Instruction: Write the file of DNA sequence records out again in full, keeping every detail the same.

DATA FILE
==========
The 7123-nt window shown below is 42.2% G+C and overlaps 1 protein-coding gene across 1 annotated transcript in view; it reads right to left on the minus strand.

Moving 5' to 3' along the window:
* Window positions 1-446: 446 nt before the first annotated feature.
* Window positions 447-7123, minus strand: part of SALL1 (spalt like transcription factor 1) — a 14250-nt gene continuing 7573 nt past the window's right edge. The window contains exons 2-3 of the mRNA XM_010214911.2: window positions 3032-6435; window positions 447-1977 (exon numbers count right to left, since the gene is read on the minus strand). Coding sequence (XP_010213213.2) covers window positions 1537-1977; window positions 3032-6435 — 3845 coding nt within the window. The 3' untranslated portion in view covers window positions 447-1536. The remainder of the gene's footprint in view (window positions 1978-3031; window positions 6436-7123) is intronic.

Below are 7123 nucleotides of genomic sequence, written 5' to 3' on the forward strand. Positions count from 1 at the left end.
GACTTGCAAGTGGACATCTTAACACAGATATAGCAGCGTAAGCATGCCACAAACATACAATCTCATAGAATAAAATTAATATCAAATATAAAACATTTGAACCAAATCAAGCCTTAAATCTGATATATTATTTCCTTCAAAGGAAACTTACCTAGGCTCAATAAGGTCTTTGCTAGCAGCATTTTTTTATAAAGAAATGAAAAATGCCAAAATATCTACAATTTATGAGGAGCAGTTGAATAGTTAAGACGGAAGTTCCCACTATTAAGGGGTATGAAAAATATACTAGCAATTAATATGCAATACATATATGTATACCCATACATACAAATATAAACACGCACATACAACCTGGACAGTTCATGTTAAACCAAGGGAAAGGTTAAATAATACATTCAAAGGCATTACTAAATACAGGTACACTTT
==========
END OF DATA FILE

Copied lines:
The 7123-nt window shown below is 42.2% G+C and overlaps 1 protein-coding gene across 1 annotated transcript in view; it reads right to left on the minus strand.

Moving 5' to 3' along the window:
* Window positions 1-446: 446 nt before the first annotated feature.
* Window positions 447-7123, minus strand: part of SALL1 (spalt like transcription factor 1) — a 14250-nt gene continuing 7573 nt past the window's right edge. The window contains exons 2-3 of the mRNA XM_010214911.2: window positions 3032-6435; window positions 447-1977 (exon numbers count right to left, since the gene is read on the minus strand). Coding sequence (XP_010213213.2) covers window positions 1537-1977; window positions 3032-6435 — 3845 coding nt within the window. The 3' untranslated portion in view covers window positions 447-1536. The remainder of the gene's footprint in view (window positions 1978-3031; window positions 6436-7123) is intronic.

Below are 7123 nucleotides of genomic sequence, written 5' to 3' on the forward strand. Positions count from 1 at the left end.
GACTTGCAAGTGGACATCTTAACACAGATATAGCAGCGTAAGCATGCCACAAACATACAATCTCATAGAATAAAATTAATATCAAATATAAAACATTTGAACCAAATCAAGCCTTAAATCTGATATATTATTTCCTTCAAAGGAAACTTACCTAGGCTCAATAAGGTCTTTGCTAGCAGCATTTTTTTATAAAGAAATGAAAAATGCCAAAATATCTACAATTTATGAGGAGCAGTTGAATAGTTAAGACGGAAGTTCCCACTATTAAGGGGTATGAAAAATATACTAGCAATTAATATGCAATACATATATGTATACCCATACATACAAATATAAACACGCACATACAACCTGGACAGTTCATGTTAAACCAAGGGAAAGGTTAAATAATACATTCAAAGGCATTACTAAATACAGGTACACTTT